Speaking of Earth and asteroids...1998 will forever be remembered as the year Hollywood tried to smash the planet twice with competing blockbuster movies. While Michael Bay’s Armageddon was a certified sausage party, Mimi Leder’s Deep Impact took a more emotional approach, following efforts in space and on the ground to not just figure out a survival strategy, but to grapple with the overwhelming, surreal fear that existence was on the edge of ending forever. The film endeavors to create characters we actually care about, like Téa Leoni’s ambitious cable-news reporter (whose big break is, unfortunately, the doomsday scoop), and Elijah Wood’s lovelorn teen, who shows remarkable speed when it comes time to outrun a tidal wave. Deep Impact is ultimately a pretty silly disaster movie—but it cares about feelings almost as much as it does explosions, which is saying something.
Lynn Hershman Leeson’s 2002 indie, which she wrote and directed, stars Tilda Swinton as a scientist named Rosetta Stone who creates three “Self Replicating Automotons”—clones of herself, also played by Swinton in a variety of glamorous wigs and colorful outfits. The clones survive by injecting themselves with human sperm, a harvesting process that soon begins to affect the men in their midst...oh, and they also run a porn site where they pass themselves off as robots. The end result is stylized, funny, and totally original.
Kathryn Bigelow—incidentally, still the only woman to win a Best Director Oscar, though we’ve got a good feeling about Chloé Zhao this year—made our horror list with Near Dark, and is back to represent sci-fi with Strange Days. It’s a noirish story set in turn-of-the-millennium Los Angeles, a place where everyone’s addicted to “jacking in” to virtual reality, preferring to experience horrible memories purloined from somebody else’s brain rather than face the grim, violent actual reality around them. The movie wasn’t a box-office hit, but in retrospect, it’s a pretty fascinating time capsule of how people in the mid-1990s viewed the coming of the year 2000 (and all the freaky new technology that was bound to follow). Also, it features one of Angela Bassett’s most ass-kicking performances.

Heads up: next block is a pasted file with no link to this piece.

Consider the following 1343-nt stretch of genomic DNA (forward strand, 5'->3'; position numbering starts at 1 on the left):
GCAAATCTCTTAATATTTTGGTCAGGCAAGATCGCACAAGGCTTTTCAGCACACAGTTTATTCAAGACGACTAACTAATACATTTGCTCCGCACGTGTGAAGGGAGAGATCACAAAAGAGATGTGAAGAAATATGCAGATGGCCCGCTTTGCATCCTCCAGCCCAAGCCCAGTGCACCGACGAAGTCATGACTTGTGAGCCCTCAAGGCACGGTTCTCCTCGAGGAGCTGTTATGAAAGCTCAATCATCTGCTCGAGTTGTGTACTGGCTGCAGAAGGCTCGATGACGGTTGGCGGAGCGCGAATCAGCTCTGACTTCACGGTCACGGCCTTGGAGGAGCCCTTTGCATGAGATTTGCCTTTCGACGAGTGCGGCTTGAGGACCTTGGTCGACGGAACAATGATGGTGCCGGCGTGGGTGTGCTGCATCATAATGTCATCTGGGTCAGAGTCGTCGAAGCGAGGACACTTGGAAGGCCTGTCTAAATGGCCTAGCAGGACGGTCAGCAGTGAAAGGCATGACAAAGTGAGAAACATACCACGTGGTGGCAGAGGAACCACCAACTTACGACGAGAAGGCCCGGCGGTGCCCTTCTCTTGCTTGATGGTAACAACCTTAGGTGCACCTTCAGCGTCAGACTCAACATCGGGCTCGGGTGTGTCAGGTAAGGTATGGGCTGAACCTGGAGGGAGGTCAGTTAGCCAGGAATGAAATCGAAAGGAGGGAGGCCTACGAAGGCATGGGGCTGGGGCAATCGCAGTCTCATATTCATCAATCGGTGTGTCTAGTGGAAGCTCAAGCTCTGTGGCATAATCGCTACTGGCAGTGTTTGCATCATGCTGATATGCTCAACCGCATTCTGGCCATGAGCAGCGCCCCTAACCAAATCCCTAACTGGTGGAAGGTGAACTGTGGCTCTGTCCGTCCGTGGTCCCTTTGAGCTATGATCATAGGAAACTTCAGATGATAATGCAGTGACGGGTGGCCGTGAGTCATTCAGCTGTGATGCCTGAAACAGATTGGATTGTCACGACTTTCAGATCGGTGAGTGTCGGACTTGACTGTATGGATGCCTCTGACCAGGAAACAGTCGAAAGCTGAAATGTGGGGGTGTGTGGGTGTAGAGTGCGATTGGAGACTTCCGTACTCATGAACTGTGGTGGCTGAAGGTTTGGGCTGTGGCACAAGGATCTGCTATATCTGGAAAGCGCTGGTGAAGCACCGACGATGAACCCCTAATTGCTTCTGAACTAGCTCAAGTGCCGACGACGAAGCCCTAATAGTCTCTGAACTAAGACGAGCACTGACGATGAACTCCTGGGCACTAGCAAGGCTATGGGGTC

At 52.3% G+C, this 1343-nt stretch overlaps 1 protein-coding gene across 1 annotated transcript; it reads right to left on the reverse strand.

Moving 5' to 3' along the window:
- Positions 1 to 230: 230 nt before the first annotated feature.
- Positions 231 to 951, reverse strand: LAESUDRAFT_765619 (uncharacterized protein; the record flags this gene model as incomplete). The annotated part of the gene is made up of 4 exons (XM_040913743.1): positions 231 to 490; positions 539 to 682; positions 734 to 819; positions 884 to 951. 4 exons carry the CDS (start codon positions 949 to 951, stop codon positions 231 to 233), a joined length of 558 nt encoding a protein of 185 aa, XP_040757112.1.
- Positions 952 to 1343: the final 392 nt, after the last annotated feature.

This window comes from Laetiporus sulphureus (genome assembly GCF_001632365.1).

Ava DuVernay’s adaptation of Madeleine L’Engle’s classic novel (the screenplay was co-written by Frozen’s Jennifer Lee) wasn’t perfect, but there was much to celebrate in its lavish visuals and the way it updated a story from 1962 to reflect a more contemporary sensibility. Storm Reid leads a diverse cast as Meg Murry, who embarks on an intergalactic adventure with her brother and best friend to find her missing father with the help of a magical trio of women (played by Reese Witherspoon, Mindy Kaling, and a sorta-distracting-but-what-did-you-expect? Oprah Winfrey). While A Wrinkle in Time faltered a bit when it came to pacing and plot, it was dazzling enough to make us eager to see what DuVernay—who has found great success in multiple genres—will accomplish when she makes her return to fantasy.
Lizzie Borden’s raw, radical 1983 film—pieced together with faux-documentary footage, news reports, and other elements—is set in an alternate, near-future version of the U.S., where revolutionary feminist groups fight back against sexism. It’s since become a cult film (some have called it life-changing) and, fun fact, it features an acting appearance by Kathryn Bigelow, who pops up as a newspaper editor.
This kitschy exploitation classic directed by Doris Wishman and Raymond Phelan is literally what it says on the tin: a nudist movie set on the moon. There’s ostensibly a plot about a pair of astronauts who travel to the moon (which looks suspiciously like Florida) and discover there’s a thriving nudist colony there—led by a Moon Queen, no less. But the plot isn’t the main draw here, and neither is the film’s theme song “I’m Mooning Over You (My Little Moon Doll),” as hard as that is to believe.